Middle East: In Battle Over Criminalizing Bongs, Israeli Justice Department Unit Calls for End to Persecuting Marijuana Users

A bill before the Israeli Knesset that would send people to prison for up to three years for possessing a bong has caused a breach in the Israeli Justice Ministry and provoked the ministry's Office of Public Defense (similar to a public defender's office in the US) to not only reject the bong bill, but also call for an end to the persecution of soft drug users. Instead, the Public Defense said, law enforcement should concentrate on large-scale dealers and traffickers.

It was the Justice Ministry's Legislative Department that drafted the bong bill, which is now before the Knesset's Constitution, Law, and Justice Committee. In addition to three-year sentences for bong possession, the bill proposes sentences of up to five years for bong sales.

But in her recommendation to the committee, Deputy Public Defense Attorney Dr. Hagit Lernau not only ripped the bill, but the arrest of pot- and hash-smokers as well. Hagit explained the "enforcement paradox" -- that harassing casual soft drug users can create greater social harm than benefit.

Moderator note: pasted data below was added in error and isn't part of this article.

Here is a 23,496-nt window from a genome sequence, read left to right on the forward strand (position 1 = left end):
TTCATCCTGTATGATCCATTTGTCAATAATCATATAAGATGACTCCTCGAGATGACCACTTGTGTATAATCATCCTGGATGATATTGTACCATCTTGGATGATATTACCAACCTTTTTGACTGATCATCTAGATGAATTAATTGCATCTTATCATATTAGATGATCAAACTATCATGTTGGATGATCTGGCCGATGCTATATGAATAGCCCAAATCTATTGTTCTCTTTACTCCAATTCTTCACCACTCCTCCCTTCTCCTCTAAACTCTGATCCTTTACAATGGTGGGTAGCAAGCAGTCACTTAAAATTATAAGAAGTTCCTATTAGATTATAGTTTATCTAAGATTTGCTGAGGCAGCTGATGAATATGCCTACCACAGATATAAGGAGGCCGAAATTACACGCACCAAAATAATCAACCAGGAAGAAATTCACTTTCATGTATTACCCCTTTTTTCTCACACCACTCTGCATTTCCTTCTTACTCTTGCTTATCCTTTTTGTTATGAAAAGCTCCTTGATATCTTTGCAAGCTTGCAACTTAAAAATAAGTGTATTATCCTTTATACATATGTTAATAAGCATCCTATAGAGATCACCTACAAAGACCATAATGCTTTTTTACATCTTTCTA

"The 'enforcement paradox' is that much greater when the issue in question is the use of drugs which cause relatively little harm to users and the nature of which is infrequent and, for the most part, ends with the beginning of serious employment and a person's domestication," Lernau wrote. "It is the social effect and not the drug use itself which ends up harming individuals. It harms their ability to evolve professionally and economically and become normally integrated in society."

Lernau also took after Israeli law enforcement: "Instead of ensuring and developing the necessary services needed for education, treatment and welfare, law enforcement chooses to concentrate on expanding criminal law despite the damages this causes," she wrote. "The result of this policy is dozens of criminal indictments on possession of several grams of cannabis drugs, without any practical wisdom to support it."

Israel should follow the example of Europe instead of trying to pass silly bong laws, Lernau added. The Europeans, she wrote, "concentrate efforts on mass importing/exporting and distribution, while taking a tolerant approach of explanation and treatment/rehabilitation towards users and drug cultivators for private use."

Permission to Reprint: This article is licensed under a modified Creative Commons Attribution license.
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